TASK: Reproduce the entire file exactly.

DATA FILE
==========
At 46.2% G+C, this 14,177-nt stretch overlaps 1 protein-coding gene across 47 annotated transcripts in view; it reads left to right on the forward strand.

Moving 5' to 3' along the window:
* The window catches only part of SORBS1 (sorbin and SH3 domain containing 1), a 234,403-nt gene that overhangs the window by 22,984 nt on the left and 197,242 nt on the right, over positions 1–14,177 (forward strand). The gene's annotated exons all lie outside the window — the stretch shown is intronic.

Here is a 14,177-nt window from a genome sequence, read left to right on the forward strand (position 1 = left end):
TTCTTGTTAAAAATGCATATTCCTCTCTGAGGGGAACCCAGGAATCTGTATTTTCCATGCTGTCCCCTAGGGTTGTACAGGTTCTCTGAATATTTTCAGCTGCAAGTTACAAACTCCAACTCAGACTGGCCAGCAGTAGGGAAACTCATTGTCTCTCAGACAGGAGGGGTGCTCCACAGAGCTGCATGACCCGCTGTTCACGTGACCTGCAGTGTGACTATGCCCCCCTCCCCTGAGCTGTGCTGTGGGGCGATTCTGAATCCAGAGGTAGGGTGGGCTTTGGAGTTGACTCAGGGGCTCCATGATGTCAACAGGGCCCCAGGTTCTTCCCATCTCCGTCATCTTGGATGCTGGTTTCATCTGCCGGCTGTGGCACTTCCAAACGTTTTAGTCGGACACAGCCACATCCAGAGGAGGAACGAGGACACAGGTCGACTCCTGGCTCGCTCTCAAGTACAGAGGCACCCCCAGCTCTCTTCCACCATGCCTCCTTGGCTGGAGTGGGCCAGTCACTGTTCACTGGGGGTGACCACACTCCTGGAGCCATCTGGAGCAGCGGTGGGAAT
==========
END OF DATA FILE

At 46.2% G+C, this 14,177-nt stretch overlaps 1 protein-coding gene across 47 annotated transcripts in view; it reads left to right on the forward strand.

Moving 5' to 3' along the window:
* The window catches only part of SORBS1 (sorbin and SH3 domain containing 1), a 234,403-nt gene that overhangs the window by 22,984 nt on the left and 197,242 nt on the right, over positions 1–14,177 (forward strand). The gene's annotated exons all lie outside the window — the stretch shown is intronic.

Here is a 14,177-nt window from a genome sequence, read left to right on the forward strand (position 1 = left end):
TTCTTGTTAAAAATGCATATTCCTCTCTGAGGGGAACCCAGGAATCTGTATTTTCCATGCTGTCCCCTAGGGTTGTACAGGTTCTCTGAATATTTTCAGCTGCAAGTTACAAACTCCAACTCAGACTGGCCAGCAGTAGGGAAACTCATTGTCTCTCAGACAGGAGGGGTGCTCCACAGAGCTGCATGACCCGCTGTTCACGTGACCTGCAGTGTGACTATGCCCCCCTCCCCTGAGCTGTGCTGTGGGGCGATTCTGAATCCAGAGGTAGGGTGGGCTTTGGAGTTGACTCAGGGGCTCCATGATGTCAACAGGGCCCCAGGTTCTTCCCATCTCCGTCATCTTGGATGCTGGTTTCATCTGCCGGCTGTGGCACTTCCAAACGTTTTAGTCGGACACAGCCACATCCAGAGGAGGAACGAGGACACAGGTCGACTCCTGGCTCGCTCTCAAGTACAGAGGCACCCCCAGCTCTCTTCCACCATGCCTCCTTGGCTGGAGTGGGCCAGTCACTGTTCACTGGGGGTGACCACACTCCTGGAGCCATCTGGAGCAGCGGTGGGAAT